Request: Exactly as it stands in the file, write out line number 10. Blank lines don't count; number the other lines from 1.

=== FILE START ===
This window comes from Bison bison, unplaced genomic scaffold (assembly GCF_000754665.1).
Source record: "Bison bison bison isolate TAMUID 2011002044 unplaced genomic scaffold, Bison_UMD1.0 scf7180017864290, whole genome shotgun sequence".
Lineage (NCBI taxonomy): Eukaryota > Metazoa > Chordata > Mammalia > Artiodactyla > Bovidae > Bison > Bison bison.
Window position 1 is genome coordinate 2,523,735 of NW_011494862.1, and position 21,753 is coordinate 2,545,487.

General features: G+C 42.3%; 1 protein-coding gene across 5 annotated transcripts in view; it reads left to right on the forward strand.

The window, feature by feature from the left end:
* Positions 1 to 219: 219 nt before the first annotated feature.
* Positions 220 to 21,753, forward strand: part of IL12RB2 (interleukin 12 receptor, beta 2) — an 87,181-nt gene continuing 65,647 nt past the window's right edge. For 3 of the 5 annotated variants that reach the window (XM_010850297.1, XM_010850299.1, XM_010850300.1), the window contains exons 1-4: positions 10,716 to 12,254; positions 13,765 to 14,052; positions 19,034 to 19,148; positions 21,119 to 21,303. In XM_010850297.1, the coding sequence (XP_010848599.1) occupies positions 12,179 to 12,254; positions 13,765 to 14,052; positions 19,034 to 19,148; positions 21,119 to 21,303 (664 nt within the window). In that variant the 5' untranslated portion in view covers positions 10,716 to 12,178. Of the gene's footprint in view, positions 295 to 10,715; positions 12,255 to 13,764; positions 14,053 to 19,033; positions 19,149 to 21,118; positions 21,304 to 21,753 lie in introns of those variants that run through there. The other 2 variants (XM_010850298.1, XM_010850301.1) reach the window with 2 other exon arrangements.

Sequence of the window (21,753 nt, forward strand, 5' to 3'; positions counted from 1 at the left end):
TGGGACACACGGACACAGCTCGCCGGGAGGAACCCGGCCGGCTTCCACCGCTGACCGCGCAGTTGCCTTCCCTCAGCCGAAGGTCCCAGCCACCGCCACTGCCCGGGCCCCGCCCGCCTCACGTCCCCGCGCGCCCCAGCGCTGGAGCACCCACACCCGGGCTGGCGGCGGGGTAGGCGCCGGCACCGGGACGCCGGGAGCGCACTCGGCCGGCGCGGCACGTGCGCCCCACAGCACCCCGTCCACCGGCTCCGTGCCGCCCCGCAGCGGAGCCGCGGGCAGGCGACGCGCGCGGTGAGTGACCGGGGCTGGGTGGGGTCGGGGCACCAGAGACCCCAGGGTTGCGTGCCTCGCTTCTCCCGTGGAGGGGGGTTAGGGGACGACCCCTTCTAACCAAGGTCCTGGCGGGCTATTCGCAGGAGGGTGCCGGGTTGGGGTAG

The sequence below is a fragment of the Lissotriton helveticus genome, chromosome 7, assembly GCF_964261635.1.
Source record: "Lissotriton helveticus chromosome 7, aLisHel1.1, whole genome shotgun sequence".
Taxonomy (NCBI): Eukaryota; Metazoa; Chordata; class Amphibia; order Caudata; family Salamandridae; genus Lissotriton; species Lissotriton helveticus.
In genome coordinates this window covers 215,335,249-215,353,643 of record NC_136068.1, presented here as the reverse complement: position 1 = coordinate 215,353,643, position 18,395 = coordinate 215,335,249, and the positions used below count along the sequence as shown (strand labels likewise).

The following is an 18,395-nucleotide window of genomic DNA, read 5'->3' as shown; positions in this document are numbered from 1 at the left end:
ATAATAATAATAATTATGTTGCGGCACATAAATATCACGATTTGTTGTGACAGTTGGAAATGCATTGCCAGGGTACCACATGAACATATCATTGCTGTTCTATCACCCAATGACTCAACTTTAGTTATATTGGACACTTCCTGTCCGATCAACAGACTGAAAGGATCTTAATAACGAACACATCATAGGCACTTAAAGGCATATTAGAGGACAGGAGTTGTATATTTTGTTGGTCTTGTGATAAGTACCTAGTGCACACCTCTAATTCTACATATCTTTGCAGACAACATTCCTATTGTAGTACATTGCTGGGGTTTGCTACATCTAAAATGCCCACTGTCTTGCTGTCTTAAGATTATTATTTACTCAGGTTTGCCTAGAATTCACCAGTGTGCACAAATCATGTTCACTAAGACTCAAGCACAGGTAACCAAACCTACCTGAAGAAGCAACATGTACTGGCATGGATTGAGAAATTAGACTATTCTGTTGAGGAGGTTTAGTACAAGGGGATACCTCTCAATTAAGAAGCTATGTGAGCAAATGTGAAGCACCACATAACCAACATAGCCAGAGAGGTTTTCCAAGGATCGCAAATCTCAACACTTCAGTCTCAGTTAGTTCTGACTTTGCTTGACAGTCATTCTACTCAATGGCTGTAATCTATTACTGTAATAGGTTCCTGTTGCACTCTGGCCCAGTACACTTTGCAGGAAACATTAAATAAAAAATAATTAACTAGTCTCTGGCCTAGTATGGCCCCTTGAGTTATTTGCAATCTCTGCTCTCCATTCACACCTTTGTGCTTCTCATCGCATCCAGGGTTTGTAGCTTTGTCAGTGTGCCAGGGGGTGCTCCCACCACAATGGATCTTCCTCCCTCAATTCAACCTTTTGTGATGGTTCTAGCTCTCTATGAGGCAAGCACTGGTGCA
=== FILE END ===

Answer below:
TGGGACACACGGACACAGCTCGCCGGGAGGAACCCGGCCGGCTTCCACCGCTGACCGCGCAGTTGCCTTCCCTCAGCCGAAGGTCCCAGCCACCGCCACTGCCCGGGCCCCGCCCGCCTCACGTCCCCGCGCGCCCCAGCGCTGGAGCACCCACACCCGGGCTGGCGGCGGGGTAGGCGCCGGCACCGGGACGCCGGGAGCGCACTCGGCCGGCGCGGCACGTGCGCCCCACAGCACCCCGTCCACCGGCTCCGTGCCGCCCCGCAGCGGAGCCGCGGGCAGGCGACGCGCGCGGTGAGTGACCGGGGCTGGGTGGGGTCGGGGCACCAGAGACCCCAGGGTTGCGTGCCTCGCTTCTCCCGTGGAGGGGGGTTAGGGGACGACCCCTTCTAACCAAGGTCCTGGCGGGCTATTCGCAGGAGGGTGCCGGGTTGGGGTAG